Collection The Library of Congress Celebrates the Songs of America

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  • Alice Cunningham Fletcher (1838-1923)

    Biography. Omaha Indian Music (American Memory)

    • Contributor: Fletcher, Alice C. (Alice Cunningham)
  • Gena Branscombe (1881-1977)

    Biography. Branscombe's compositional output includes some 150 art songs, piano and chamber music, a few orchestral works, and a large body of choral pieces. Her most important orchestral work is Quebec Suite from her unfinished opera The Bells of Circumstance. In addition to her many choral compositions for women's voices, she wrote Coventry's Choir (1962), which was widely performed in Great Britain. Her hymn, ...

  • Sidney Perrin

    Biography. Biography. Perrin also had a production company. Sid Perrin's High Flyers Company produced at least two shows--Show Folks (1920) and High Flyers (1921).

  • George W. Chadwick (1854-1931)

    Biography. Biography. Biography. Chadwick is often dubbed the dean of American composers because of his position as conservatory director, his textbooks, and his teaching. He directly influenced important turn-of-the-century composers such as Horatio Parker, Daniel Gregory Mason, Frederick Converse, and William Grant Still. He received honorary degrees from Yale (A.M., 1897) and Tufts (LL.D., 1905). He was a member of the National Institute of ...

  • Charles Lafayette Todd (1911-2004)

    Biography. Voices from the Dust Bowl: The Charles L. Todd and Robert Sonkin Migrant Worker Collection (American Memory).

    • Contributor: Todd, Charles L.
  • Stetson Kennedy (1911-2011)

    Biography. A founding member and past president of the Florida Folklore Society, Kennedy is a recipient of the Florida Folk Heritage Award and the Florida Governor's Heartland Award.

    • Contributor: Kennedy, Stetson
  • Mabel Daniels (1878-1971)

    Biography. Upon her return to America, Daniels joined Boston's Cecilia Society, where she was exposed to modern choral works with orchestra. She assumed the directorship of Radcliffe's glee club and the Bradford Academy music program (1911-13). In 1913, she was appointed head of music at Simmons College, where she served through 1918. She later established composition prizes and funds at Radcliffe to aid music ...

  • John Larkins

    Biography. Biography. John Larkins was a minor figure in black music in the early part of the 20th century. He ran "Jolly" John Larkin's Company and employed James Reese Europe as its musical director from 1906-07. In 1910 he produced and starred in A Trip to Africa. His other credits include Royal Sam (1911) and Deep Central (1932).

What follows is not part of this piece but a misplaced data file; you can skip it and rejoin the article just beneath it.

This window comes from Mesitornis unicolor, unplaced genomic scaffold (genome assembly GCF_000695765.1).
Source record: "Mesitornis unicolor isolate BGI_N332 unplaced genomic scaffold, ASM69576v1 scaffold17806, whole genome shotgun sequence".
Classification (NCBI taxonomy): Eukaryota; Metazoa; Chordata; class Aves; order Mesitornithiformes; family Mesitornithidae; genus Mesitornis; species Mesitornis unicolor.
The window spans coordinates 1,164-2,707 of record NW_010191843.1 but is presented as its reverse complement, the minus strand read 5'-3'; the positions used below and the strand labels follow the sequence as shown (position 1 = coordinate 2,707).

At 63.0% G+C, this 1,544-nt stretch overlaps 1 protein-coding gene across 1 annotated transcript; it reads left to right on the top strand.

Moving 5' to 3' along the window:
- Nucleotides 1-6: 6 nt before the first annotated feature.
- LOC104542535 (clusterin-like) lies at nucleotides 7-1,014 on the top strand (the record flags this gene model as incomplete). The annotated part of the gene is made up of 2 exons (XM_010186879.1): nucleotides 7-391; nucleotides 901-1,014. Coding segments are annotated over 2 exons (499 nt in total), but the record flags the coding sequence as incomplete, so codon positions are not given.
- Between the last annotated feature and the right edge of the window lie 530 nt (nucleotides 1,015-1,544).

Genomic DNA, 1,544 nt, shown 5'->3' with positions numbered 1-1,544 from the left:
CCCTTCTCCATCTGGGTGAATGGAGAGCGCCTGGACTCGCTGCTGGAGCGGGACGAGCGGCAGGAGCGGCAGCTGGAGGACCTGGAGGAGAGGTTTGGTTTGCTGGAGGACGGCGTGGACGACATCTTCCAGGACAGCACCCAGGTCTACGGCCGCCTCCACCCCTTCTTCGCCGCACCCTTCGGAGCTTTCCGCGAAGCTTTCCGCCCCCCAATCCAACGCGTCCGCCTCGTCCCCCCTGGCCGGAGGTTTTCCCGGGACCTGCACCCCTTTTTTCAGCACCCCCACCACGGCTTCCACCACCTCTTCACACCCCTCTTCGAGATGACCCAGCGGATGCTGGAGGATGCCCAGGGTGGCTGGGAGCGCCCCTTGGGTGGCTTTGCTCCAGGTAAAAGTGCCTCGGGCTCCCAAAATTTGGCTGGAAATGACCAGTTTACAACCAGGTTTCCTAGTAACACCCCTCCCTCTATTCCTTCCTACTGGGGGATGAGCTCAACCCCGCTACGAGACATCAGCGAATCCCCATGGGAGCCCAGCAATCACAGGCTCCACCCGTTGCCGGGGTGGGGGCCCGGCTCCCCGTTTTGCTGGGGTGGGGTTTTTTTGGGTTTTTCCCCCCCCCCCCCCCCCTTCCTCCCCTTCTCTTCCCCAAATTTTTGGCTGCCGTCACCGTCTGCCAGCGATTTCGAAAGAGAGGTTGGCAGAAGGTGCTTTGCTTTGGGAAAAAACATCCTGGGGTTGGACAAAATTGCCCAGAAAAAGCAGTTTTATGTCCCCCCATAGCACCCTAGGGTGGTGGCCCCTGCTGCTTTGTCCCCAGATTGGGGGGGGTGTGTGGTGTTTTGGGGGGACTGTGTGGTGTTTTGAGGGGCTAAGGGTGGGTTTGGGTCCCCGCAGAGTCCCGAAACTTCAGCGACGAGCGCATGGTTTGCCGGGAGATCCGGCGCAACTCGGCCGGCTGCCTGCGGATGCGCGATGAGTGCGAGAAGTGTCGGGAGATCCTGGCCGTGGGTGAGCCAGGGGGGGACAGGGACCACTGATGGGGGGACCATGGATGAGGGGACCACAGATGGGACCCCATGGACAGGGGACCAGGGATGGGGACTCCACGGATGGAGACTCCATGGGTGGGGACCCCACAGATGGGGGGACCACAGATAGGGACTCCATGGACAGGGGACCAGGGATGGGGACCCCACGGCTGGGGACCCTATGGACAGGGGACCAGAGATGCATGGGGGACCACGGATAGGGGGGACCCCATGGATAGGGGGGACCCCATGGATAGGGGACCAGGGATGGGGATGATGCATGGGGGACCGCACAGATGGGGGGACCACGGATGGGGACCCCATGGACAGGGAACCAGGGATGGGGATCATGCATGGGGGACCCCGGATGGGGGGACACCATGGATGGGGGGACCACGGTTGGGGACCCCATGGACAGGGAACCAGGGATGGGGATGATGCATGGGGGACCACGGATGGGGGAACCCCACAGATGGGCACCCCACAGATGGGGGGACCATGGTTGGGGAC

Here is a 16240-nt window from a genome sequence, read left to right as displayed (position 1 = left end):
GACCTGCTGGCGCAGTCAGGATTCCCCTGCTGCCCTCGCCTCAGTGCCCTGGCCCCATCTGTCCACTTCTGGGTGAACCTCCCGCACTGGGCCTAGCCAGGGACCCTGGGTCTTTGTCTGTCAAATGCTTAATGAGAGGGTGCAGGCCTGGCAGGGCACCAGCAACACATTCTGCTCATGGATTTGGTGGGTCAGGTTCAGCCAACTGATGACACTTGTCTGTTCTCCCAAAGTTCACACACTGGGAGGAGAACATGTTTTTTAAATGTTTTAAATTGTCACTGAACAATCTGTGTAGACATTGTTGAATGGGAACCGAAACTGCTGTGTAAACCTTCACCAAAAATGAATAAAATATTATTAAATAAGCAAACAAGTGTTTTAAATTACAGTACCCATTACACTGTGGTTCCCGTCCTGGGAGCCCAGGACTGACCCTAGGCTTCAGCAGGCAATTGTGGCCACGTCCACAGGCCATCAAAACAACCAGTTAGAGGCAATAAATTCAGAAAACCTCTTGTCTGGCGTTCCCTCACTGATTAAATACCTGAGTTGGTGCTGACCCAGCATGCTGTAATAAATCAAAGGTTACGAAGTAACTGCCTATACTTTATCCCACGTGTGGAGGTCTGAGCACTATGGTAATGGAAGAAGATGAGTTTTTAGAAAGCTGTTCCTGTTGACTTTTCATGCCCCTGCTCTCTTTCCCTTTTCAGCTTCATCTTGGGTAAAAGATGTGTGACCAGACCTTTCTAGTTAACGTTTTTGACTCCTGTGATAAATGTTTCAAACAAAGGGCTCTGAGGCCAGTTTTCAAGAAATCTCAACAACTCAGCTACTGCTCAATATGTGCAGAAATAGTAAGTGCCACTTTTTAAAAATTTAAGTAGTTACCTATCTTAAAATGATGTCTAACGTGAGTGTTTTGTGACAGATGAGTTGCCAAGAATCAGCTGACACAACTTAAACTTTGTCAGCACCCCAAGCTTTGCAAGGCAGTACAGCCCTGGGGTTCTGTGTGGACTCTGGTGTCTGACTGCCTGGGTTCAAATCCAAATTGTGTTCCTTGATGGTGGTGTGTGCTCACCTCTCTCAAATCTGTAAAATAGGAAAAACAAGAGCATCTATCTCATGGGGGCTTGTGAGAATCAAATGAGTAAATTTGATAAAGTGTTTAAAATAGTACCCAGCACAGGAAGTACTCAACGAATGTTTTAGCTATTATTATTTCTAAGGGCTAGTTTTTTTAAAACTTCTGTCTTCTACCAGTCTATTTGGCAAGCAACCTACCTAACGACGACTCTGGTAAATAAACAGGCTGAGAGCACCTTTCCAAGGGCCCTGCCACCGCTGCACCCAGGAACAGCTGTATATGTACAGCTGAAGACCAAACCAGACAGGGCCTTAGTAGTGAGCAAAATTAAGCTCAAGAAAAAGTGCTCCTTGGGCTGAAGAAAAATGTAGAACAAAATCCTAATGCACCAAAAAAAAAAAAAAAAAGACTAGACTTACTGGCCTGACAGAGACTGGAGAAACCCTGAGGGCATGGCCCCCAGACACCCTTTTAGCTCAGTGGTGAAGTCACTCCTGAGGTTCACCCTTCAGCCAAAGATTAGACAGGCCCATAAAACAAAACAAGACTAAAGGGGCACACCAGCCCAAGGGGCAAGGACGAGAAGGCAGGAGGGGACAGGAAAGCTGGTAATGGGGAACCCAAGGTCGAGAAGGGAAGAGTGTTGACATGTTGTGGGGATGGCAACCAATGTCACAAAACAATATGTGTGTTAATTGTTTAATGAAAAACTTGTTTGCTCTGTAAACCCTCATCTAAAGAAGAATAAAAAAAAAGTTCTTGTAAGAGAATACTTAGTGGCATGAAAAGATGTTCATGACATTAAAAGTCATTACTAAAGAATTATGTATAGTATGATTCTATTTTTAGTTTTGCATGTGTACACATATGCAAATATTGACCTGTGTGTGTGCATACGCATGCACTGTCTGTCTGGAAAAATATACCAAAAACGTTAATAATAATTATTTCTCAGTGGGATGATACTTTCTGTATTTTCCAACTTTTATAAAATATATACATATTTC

• Ben Harney, 1872-1938

    Biography. Biography. Harney later played a world tour, leaving the stage in the early 1920s, when health issues made it impossible for him to continue his career. He retired to Philadelphia, where he died in poverty in 1938.

  • Luckey Roberts, 1887-1968

    Biography. Biography. Roberts recorded two unissued solo piano sides for Columbia in 1916. These were his compositions "Shoo Fly" and "Shy and Sly." Although he accompanied other artists in late-1920s recordings, he did not record again under his name until 1946. Roberts performed as a vaudvevillian singer, dancer, and pianist in the United States and Europe. He also organized and conducted his own ensembles, ...

  • Francis La Flesche (1857-1932)

    Biography. Omaha Indian Music (American Memory)

  • Peter C. Lutkin (1858-1931)

    Biography. In addition to his position as Dean and Director of Choirs at Northwestern University, he also served as Professor of Theory, Piano, Organ, and Composition in the School of Music, 1895-1931; Director of the School's Department of Church and Choral Music, 1926-28; and Lecturer in Church Music at Seabury-Western Theological Seminary. He was awarded an honorary doctorate in music from Syracuse University. He ...

  • Amy Beach (1867-1944)

    Biography. Biography. Beach assumed many leadership positions, often in advancing the cause of American women composers. She was associated with the Music Teachers National Association and the Music Educators National Conference. In 1925, she was a founding member and first president of the Society of American Women Composers. Following her death on December 27, 1944, Beach's royalties were given to the MacDowell Colony, as ...